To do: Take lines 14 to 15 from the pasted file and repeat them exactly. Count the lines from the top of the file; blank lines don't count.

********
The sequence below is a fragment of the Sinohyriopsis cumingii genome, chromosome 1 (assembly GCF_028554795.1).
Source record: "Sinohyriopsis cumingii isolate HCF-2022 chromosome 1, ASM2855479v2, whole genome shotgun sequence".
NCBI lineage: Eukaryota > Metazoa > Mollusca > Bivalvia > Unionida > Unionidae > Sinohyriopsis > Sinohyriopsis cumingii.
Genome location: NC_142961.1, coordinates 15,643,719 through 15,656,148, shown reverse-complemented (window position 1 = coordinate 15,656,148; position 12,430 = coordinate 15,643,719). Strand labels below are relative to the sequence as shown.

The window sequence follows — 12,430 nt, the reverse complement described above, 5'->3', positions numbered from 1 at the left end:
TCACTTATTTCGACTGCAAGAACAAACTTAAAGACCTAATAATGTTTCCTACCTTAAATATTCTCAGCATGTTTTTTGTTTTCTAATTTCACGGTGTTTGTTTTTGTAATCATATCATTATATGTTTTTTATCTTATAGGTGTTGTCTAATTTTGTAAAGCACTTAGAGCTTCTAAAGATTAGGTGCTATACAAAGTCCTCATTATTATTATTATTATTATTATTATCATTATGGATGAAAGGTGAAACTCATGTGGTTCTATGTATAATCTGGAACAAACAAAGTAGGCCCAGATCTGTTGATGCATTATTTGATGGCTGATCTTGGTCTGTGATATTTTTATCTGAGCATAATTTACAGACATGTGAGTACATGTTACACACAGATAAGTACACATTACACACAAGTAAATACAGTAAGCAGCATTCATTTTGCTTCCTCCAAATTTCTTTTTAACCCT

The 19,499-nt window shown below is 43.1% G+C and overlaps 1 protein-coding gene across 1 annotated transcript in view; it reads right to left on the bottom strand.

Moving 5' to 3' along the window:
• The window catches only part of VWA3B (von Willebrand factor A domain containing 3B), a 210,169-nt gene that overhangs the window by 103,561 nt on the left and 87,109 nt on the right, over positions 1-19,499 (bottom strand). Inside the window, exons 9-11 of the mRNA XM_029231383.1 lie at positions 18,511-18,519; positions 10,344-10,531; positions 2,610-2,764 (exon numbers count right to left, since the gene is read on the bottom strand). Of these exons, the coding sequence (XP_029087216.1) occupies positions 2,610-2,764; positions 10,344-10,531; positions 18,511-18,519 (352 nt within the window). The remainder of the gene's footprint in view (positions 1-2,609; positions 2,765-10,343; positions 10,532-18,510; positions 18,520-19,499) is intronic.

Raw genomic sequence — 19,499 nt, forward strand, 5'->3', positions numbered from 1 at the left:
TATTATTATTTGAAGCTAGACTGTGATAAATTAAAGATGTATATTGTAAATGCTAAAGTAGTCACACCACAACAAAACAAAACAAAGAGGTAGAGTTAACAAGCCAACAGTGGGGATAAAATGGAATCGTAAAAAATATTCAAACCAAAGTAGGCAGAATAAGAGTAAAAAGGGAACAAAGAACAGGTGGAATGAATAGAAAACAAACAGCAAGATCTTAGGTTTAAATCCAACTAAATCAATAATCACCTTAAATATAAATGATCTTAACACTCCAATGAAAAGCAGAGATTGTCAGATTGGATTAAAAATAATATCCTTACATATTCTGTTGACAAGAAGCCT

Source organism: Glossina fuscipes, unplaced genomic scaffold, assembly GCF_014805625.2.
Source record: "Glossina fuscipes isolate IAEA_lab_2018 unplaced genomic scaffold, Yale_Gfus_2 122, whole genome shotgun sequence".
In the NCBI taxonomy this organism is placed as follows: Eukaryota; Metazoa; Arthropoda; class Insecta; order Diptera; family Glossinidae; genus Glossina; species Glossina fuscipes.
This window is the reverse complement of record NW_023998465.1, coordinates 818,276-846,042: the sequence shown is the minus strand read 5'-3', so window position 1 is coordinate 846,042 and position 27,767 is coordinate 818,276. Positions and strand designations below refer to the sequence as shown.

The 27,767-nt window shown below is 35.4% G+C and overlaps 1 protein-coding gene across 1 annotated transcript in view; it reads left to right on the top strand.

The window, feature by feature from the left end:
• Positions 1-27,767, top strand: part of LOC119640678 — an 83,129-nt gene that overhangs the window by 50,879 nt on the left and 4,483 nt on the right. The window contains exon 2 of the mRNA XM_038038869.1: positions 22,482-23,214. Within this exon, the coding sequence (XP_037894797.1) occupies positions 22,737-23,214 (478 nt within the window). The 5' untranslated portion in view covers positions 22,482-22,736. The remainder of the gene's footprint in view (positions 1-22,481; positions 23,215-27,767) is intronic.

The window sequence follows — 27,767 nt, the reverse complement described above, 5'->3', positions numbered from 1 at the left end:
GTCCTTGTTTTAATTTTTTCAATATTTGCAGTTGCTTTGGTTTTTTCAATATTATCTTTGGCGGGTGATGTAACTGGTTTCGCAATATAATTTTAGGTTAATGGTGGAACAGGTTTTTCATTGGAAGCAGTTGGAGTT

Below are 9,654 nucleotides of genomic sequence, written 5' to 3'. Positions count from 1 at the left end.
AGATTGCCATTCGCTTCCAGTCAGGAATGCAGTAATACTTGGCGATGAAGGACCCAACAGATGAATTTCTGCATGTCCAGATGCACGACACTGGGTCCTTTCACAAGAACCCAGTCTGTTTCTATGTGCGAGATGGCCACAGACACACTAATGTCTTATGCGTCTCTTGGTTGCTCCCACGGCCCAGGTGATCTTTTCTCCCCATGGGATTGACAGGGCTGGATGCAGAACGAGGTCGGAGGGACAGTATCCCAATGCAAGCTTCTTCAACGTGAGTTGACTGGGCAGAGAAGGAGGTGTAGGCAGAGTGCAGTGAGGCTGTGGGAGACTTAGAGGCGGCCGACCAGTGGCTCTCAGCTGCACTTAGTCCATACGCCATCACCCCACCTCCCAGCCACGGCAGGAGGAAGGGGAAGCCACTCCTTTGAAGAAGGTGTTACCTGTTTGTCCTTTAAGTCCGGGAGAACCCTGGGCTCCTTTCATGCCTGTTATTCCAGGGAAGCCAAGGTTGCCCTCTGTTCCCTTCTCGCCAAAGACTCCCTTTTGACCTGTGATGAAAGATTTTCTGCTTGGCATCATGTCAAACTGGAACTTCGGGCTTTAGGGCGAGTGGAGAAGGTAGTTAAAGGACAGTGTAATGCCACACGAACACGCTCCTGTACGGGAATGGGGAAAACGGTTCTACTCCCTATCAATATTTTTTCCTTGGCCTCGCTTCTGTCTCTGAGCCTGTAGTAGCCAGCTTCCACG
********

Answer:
In the NCBI taxonomy this organism is placed as follows: Eukaryota; Metazoa; Arthropoda; class Insecta; order Diptera; family Glossinidae; genus Glossina; species Glossina fuscipes.
This window is the reverse complement of record NW_023998465.1, coordinates 818,276-846,042: the sequence shown is the minus strand read 5'-3', so window position 1 is coordinate 846,042 and position 27,767 is coordinate 818,276. Positions and strand designations below refer to the sequence as shown.